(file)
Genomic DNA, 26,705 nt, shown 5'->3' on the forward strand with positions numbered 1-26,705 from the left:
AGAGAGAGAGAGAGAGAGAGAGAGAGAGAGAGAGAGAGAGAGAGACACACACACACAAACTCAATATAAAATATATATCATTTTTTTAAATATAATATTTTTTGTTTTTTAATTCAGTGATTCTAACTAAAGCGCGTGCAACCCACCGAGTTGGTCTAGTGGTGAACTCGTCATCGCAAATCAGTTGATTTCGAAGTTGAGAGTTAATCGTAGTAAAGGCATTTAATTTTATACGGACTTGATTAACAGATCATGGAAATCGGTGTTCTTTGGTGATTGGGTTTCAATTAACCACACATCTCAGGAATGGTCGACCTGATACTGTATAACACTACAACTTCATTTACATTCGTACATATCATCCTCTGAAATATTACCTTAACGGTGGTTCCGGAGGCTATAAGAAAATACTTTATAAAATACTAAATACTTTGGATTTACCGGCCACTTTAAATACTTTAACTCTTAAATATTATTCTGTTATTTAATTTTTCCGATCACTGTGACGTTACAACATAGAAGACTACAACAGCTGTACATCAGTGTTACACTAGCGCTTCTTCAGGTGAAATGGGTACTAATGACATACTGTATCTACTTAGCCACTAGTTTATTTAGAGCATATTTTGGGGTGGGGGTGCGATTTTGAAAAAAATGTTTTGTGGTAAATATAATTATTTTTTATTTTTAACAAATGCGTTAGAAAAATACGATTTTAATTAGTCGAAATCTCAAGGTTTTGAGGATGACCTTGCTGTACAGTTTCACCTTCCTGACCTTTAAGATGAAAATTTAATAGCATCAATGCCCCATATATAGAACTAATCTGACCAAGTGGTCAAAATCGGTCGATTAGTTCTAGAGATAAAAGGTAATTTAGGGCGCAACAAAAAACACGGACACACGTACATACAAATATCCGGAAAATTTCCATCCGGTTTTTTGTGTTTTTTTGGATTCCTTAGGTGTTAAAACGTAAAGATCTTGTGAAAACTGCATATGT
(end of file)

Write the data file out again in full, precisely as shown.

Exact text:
Genomic DNA, 26,705 nt, shown 5'->3' on the forward strand with positions numbered 1-26,705 from the left:
AGAGAGAGAGAGAGAGAGAGAGAGAGAGAGAGAGAGAGAGAGAGACACACACACACAAACTCAATATAAAATATATATCATTTTTTTAAATATAATATTTTTTGTTTTTTAATTCAGTGATTCTAACTAAAGCGCGTGCAACCCACCGAGTTGGTCTAGTGGTGAACTCGTCATCGCAAATCAGTTGATTTCGAAGTTGAGAGTTAATCGTAGTAAAGGCATTTAATTTTATACGGACTTGATTAACAGATCATGGAAATCGGTGTTCTTTGGTGATTGGGTTTCAATTAACCACACATCTCAGGAATGGTCGACCTGATACTGTATAACACTACAACTTCATTTACATTCGTACATATCATCCTCTGAAATATTACCTTAACGGTGGTTCCGGAGGCTATAAGAAAATACTTTATAAAATACTAAATACTTTGGATTTACCGGCCACTTTAAATACTTTAACTCTTAAATATTATTCTGTTATTTAATTTTTCCGATCACTGTGACGTTACAACATAGAAGACTACAACAGCTGTACATCAGTGTTACACTAGCGCTTCTTCAGGTGAAATGGGTACTAATGACATACTGTATCTACTTAGCCACTAGTTTATTTAGAGCATATTTTGGGGTGGGGGTGCGATTTTGAAAAAAATGTTTTGTGGTAAATATAATTATTTTTTATTTTTAACAAATGCGTTAGAAAAATACGATTTTAATTAGTCGAAATCTCAAGGTTTTGAGGATGACCTTGCTGTACAGTTTCACCTTCCTGACCTTTAAGATGAAAATTTAATAGCATCAATGCCCCATATATAGAACTAATCTGACCAAGTGGTCAAAATCGGTCGATTAGTTCTAGAGATAAAAGGTAATTTAGGGCGCAACAAAAAACACGGACACACGTACATACAAATATCCGGAAAATTTCCATCCGGTTTTTTGTGTTTTTTTGGATTCCTTAGGTGTTAAAACGTAAAGATCTTGTGAAAACTGCATATGT